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Designing Leadership


What does it mean to lead? Is it inspiring others to become their best selves and to accomplish their best work toward a common goal?

Is it more than that? Is it asking lots of questions or, is it asking the right questions at the right time in the right way? What if leadership starts by rethinking how we approach our world and our interactions? What if we took a whiteboard, creative design approach to our interactions and our questions?

I recently heard Lisa Solomon on a podcast speaking about one of the keys to running effective meetings and an incredible team is thinking of ourselves as designers. Each day, we consciously choose how to interact with people, we design an experience for the person who encounters us in order to make them feel what we want them to feel about us. This is how we ensure the building up of our personal social capital.

This is often unconscious, yet as leaders who desire to be better, we must approach each conversation and each interaction with an intentional design mindset. We need to move off of autopilot during every interaction and actively engage in designing our questions and conversations to create value for all parties involved in the discussion. In essence, shift our mindset about utilizing out social interactions to increase the other person’s social capital as opposed to ours. This speaks to one of the key aspects of leadership, otherness and being invested in making those around us better.

So, how then do we engage each other in this way without, you know, sounding like a robot? (For a tactical guide to do this in a meeting, read this)

A great place to start could be to intentionally listen and ask follow-up questions that dig deeper into the details or the “why” of what someone is telling us. Our default mechanism here is to ask a question or make a comment that begins to shift the conversation back to us or to something we want to talk about. We must fight that intuition and stay interested in what is already being discussed without interjecting our own thoughts, opinions or stories.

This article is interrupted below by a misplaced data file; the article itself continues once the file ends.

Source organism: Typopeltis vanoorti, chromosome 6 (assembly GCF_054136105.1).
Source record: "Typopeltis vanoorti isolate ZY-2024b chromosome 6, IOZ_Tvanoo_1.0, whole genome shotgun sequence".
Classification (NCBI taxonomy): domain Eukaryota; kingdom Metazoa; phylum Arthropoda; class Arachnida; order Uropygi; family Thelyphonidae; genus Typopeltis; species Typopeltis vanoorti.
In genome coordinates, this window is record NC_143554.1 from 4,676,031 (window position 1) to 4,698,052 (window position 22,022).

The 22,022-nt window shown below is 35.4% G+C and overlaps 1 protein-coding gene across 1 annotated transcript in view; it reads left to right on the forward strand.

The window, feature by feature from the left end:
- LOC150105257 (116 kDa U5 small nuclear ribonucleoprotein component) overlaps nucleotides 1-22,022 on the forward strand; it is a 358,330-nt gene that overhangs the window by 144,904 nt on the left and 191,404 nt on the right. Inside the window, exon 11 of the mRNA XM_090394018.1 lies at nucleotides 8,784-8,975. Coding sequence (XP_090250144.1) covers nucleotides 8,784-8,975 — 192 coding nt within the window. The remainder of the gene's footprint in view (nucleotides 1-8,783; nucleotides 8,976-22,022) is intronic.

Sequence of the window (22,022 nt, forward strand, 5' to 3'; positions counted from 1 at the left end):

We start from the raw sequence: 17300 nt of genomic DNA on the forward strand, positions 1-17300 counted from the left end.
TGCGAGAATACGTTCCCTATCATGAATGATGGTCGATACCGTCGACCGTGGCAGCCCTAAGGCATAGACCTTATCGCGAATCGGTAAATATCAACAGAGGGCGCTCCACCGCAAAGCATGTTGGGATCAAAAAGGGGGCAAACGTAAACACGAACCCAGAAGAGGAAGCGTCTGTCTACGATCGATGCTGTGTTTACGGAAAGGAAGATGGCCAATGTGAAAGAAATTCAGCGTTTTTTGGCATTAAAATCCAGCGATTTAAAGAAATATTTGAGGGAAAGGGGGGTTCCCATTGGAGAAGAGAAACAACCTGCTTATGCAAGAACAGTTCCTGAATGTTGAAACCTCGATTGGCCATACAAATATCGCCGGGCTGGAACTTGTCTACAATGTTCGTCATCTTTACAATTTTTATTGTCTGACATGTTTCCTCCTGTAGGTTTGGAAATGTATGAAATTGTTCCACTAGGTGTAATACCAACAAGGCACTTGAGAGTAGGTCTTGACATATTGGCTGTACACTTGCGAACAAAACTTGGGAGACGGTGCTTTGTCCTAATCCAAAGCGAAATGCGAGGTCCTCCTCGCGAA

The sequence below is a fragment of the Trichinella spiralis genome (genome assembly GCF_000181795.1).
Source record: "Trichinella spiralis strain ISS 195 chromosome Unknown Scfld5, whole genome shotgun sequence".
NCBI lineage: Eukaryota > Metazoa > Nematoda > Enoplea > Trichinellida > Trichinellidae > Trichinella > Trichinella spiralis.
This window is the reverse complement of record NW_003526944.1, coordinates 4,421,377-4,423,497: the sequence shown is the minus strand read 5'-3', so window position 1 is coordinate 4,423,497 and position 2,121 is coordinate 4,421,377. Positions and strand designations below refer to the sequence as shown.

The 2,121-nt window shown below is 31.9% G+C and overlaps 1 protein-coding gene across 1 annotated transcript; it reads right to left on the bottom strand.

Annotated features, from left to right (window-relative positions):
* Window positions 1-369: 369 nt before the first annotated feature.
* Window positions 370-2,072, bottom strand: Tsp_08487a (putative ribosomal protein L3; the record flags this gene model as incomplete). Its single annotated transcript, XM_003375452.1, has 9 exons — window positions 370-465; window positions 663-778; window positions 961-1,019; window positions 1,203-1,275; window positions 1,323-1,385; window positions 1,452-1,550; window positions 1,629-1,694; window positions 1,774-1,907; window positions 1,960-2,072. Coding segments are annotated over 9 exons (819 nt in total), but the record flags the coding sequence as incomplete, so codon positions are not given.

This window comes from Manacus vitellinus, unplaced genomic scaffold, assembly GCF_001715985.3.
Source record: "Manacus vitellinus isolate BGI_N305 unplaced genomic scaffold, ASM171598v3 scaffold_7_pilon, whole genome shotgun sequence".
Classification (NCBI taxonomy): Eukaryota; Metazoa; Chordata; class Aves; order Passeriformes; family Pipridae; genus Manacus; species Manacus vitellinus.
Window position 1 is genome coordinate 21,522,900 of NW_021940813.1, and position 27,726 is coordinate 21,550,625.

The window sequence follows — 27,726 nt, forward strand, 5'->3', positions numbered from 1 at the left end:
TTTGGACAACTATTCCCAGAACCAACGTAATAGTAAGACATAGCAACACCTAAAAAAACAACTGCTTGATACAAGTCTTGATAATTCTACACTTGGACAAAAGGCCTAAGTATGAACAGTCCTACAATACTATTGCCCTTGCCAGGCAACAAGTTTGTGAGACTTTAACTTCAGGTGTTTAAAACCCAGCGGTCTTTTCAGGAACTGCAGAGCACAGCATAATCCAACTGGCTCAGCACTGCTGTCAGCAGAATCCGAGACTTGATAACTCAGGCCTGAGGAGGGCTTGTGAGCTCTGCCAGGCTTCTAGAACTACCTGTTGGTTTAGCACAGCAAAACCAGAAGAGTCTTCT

Many of the greatest leaders in our world do this naturally, whether they spent years mastering it or it came naturally.

The trick for those of us who struggle with self-promotion or selective listening is to remember to disengage the autopilot at the beginning of every human interaction. EVERY. SINGLE. ONE.


Personally, I could lead seminars on how to fail at this, so I feel your pain at the thought of changing your knowledge, behavior and actions on this one.

So, if great leadership is measured by the feedback of those you lead, which I believe it is, every interaction you have with your teammates should be about making them better. In order to get to that end goal, you need a strategy. Becoming a better leader is about making small changes in our every day actions. In order to change our actions, we must first change our behaviors. In order to change our behaviors, we must first change our knowledge.

Give it a shot, like I did, and as the awkwardness wears off with practice, see what kind of results you get.

Question or doubt? Comment away! I’m always open to being wrong. It typically is the fastest way for me to learn and become better. Let’s have an intentional conversation!


1 comment

  1. […] We know this to be true, so why do we as leaders assume that once we get to a certain point, our “culture” is built and self-sustaining? The trap that we always want to fall into is that it is something that can be checked off a To-Do list. These lies can be fed by not utilizing design thinking for your leadership approach. […]

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